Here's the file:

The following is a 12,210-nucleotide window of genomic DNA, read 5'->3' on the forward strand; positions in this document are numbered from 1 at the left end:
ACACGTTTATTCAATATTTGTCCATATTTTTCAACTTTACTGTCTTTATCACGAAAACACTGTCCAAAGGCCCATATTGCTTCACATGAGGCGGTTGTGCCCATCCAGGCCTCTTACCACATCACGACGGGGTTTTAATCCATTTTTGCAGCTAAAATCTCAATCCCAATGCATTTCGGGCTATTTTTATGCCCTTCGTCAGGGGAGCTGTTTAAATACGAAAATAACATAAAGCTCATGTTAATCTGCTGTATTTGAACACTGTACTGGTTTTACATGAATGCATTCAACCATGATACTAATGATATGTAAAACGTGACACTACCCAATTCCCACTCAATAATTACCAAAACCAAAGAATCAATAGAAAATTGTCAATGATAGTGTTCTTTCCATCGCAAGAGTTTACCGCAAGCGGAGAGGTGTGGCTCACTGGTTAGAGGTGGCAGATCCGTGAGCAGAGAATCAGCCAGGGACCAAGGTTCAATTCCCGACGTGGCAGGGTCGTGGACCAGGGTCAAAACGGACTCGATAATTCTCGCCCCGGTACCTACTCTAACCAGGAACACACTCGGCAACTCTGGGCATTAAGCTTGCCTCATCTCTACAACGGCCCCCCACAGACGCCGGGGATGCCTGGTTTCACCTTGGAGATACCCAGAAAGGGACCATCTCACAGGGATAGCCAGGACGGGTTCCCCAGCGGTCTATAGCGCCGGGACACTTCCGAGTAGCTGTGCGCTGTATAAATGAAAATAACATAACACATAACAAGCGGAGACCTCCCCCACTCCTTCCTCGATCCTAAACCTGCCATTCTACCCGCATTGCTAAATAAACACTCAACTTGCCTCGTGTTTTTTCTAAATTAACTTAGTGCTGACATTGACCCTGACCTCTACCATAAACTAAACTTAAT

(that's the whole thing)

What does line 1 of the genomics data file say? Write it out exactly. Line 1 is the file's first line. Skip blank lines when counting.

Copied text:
The following is a 12,210-nucleotide window of genomic DNA, read 5'->3' on the forward strand; positions in this document are numbered from 1 at the left end: